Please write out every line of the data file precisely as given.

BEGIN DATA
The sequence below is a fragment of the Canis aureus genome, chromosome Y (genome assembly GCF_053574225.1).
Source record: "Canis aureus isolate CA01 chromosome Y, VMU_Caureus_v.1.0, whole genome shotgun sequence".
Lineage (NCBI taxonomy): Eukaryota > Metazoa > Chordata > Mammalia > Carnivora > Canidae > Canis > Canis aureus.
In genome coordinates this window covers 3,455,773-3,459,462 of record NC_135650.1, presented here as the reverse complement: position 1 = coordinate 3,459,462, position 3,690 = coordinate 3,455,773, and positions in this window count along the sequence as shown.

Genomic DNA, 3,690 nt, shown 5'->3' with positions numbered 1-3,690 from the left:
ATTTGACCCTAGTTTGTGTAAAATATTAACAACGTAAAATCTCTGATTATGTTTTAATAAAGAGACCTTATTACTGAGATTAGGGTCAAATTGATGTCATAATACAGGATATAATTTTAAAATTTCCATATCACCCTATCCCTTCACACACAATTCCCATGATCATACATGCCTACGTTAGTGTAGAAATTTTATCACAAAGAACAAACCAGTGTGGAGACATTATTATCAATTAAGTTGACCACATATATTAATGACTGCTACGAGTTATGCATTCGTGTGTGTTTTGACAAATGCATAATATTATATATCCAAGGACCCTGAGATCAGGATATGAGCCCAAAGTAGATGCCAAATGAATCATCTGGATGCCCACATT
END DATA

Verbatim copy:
The sequence below is a fragment of the Canis aureus genome, chromosome Y (genome assembly GCF_053574225.1).
Source record: "Canis aureus isolate CA01 chromosome Y, VMU_Caureus_v.1.0, whole genome shotgun sequence".
Lineage (NCBI taxonomy): Eukaryota > Metazoa > Chordata > Mammalia > Carnivora > Canidae > Canis > Canis aureus.
In genome coordinates this window covers 3,455,773-3,459,462 of record NC_135650.1, presented here as the reverse complement: position 1 = coordinate 3,459,462, position 3,690 = coordinate 3,455,773, and positions in this window count along the sequence as shown.

Genomic DNA, 3,690 nt, shown 5'->3' with positions numbered 1-3,690 from the left:
ATTTGACCCTAGTTTGTGTAAAATATTAACAACGTAAAATCTCTGATTATGTTTTAATAAAGAGACCTTATTACTGAGATTAGGGTCAAATTGATGTCATAATACAGGATATAATTTTAAAATTTCCATATCACCCTATCCCTTCACACACAATTCCCATGATCATACATGCCTACGTTAGTGTAGAAATTTTATCACAAAGAACAAACCAGTGTGGAGACATTATTATCAATTAAGTTGACCACATATATTAATGACTGCTACGAGTTATGCATTCGTGTGTGTTTTGACAAATGCATAATATTATATATCCAAGGACCCTGAGATCAGGATATGAGCCCAAAGTAGATGCCAAATGAATCATCTGGATGCCCACATT